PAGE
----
Cecil is a member of The Motley Fool Blog Network -- entries represent the personal opinion of the blogger and are not formally edited.
The semi-conductor industry faces a constant battle for chip supremacy. During the heights of the PC industry, we saw the rise of Intel (NASDAQ: INTC), AMD, and many other inside-the computer companies. Most of them seem to have disappeared over time but we still see a few re-inventing themselves. So let’s take a look at how some of the inside-the computer companies are set for the mobile boom.
First, let’s take a look at Qualcomm (NASDAQ: QCOM). D.A Davidson analyst Aalok Shah cut his rating for the company from “Buy” to “Neutral”. He points to an emergence in new competitors for the chip maker to be one of the main causes for him to ask investors to stay wary on that stock.
“We believe competition is ramping up in both the high and low end spectrum. We believe Intel will launch its Infineon-based LTE baseband this quarter. In the app processor segment, Nvidia’s Tegra 3 quad-core SoC has won several designs in the tablet market and a few in the smartphone market. In the low/mid-range market Qualcomm is facing stiff competition from MediaTek, Spreadtrum, and RDA as they leverage their presence in the Chinese market to expand in developing regions. We believe Broadcom could be the company’s toughest competitor as it has found success penetrating the mid-range market with design wins through Samsung,” he wrote in a research note.
Intel is quite obviously one of the leaders in the field of semi-conductors, but their stock took a hit recently going down 2.7% to $21.90 after negative reports by two brokerages. Robert W Baird & Co. reduced its target price to $26 from $32. The reason for their cut was revealed as weak demand for notebooks. So you’d imagine that they’d have a lot to hope out of their performance in the mobile industry.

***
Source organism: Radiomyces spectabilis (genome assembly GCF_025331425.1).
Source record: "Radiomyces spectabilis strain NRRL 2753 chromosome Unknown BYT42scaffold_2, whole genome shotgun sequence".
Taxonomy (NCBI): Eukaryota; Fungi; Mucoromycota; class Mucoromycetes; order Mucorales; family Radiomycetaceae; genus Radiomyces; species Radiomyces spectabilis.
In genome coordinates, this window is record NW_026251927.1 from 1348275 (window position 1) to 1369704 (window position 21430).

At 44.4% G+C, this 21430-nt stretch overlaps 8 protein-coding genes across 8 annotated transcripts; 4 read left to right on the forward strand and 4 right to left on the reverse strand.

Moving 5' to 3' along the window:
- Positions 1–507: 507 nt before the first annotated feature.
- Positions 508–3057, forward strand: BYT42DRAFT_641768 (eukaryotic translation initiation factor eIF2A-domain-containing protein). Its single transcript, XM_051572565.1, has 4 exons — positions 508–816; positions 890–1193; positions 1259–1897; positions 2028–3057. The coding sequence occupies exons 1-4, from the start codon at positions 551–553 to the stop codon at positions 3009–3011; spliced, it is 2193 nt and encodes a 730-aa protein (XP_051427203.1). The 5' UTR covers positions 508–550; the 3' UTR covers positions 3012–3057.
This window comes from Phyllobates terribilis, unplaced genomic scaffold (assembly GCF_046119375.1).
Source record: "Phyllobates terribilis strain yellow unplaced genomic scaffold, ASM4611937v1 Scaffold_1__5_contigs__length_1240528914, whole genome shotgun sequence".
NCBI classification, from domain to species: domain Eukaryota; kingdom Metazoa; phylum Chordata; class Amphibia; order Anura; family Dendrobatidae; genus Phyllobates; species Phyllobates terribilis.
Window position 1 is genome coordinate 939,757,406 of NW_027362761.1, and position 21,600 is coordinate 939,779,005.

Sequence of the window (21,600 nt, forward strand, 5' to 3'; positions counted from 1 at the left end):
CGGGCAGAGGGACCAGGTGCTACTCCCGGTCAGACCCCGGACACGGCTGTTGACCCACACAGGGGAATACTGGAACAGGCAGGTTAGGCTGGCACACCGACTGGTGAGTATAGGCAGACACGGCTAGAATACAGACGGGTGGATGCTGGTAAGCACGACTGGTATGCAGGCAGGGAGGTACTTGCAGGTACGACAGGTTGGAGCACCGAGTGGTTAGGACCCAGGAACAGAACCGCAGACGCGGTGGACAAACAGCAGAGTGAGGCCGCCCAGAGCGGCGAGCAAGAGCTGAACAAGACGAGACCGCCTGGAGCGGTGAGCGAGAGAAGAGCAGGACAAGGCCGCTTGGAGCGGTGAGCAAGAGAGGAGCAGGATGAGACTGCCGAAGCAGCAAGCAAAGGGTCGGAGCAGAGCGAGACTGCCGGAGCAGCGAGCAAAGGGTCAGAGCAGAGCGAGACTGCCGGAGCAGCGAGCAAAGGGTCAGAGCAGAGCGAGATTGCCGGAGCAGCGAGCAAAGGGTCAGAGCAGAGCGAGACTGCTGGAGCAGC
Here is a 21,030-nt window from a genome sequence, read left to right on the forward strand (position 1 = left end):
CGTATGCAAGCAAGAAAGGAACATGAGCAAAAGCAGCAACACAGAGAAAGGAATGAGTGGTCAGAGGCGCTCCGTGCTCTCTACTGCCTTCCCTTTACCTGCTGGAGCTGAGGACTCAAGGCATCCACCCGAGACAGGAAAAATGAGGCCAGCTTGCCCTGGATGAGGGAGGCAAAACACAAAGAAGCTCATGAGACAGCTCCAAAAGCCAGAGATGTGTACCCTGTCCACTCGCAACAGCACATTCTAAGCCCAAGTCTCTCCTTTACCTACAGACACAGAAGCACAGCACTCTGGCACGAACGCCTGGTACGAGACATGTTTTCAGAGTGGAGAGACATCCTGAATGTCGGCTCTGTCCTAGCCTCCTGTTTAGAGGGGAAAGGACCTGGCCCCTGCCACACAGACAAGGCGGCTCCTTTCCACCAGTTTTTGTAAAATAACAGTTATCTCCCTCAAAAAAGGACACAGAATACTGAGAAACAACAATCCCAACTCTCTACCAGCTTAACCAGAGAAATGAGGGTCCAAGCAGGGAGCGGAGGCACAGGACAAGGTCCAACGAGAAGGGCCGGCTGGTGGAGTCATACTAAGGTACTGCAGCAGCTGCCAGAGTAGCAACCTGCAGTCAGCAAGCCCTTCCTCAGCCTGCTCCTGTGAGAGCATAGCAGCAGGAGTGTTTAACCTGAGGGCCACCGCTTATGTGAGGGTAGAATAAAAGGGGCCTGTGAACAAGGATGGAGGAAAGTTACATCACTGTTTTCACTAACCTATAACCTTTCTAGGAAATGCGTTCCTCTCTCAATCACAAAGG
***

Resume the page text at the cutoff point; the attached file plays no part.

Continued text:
Now let’s look at Broadcom (NASDAQ: BRCM), the very company that Aalok Shah mentioned might be the biggest hurdle that faces Qualcomm. Established in 1991, Broadcom is a global provider of semi-conductors for both wired and wireless communications. Year to date 2012 revenues have shown growth when compared to the same period last year. EBITDA has been on the increase since 2008.
In 2011, around half of their revenue was from mobile and wireless, while the rest was divided between broadband communication (22%), and infrastructure and networking (28%). The company also has excellent exposure to the wireless markets including the big two – Apple and Samsung.
Stephanie Link, Director of Research at The Street says that BRCM is a major supplier to these companies, and it has seen its market share grow in mobile. In fact, its exposure to the iPhone brand in particular could increase with $5-$7 for its combo chips and touch screen related revenue of $2-3 per phone. She added, “BRCM is gaining market share, and has 15% of revenues tied to Apple and 10% tied to Samsung.”
Despite the supply constraints that are facing the iPhone, it seems like a good problem for the company to have, and therefore by extension – Broadcom to have. A supply problem only means that demand for the phone is immense. And with the holiday season approaching, the final sales number at the end of the year for the iPhone should be quite significant. In addition, Samsung recently reported a record quarter with a profit of $7.3 billion. Samsung has got significant global exposure and this too should help Broadcom.
However, despite all of these facts, doesn’t mean that these inside-the computer companies have absolutely nothing to fear. The biggest fear, as I have mentioned earlier is that these companies themselves will go out and start manufacturing their own components. However, when it comes to semi-conductors, it makes no logical sense for a company like Apple or Samsung to make them fully, because most of the other companies mentioned like Intel, Qualcomm, and Broadcom have specialized expertise in that area.
So keeping all that in mind, I’d say that placing a bet on any of these inside-the computer companies wouldn’t go too wrong, especially Broadcom which has always seen steady growth and good numbers.
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ceciljohn2002 has no positions in the stocks mentioned above. The Motley Fool owns shares of Intel and Qualcomm. Motley Fool newsletter services recommend Intel. Try any of our Foolish newsletter services free for 30 days. We Fools may not all hold the same opinions, but we all believe that considering a diverse range of insights makes us better investors. The Motley Fool has a disclosure policy.If you have questions about this post or the Fool’s blog network, click here for information.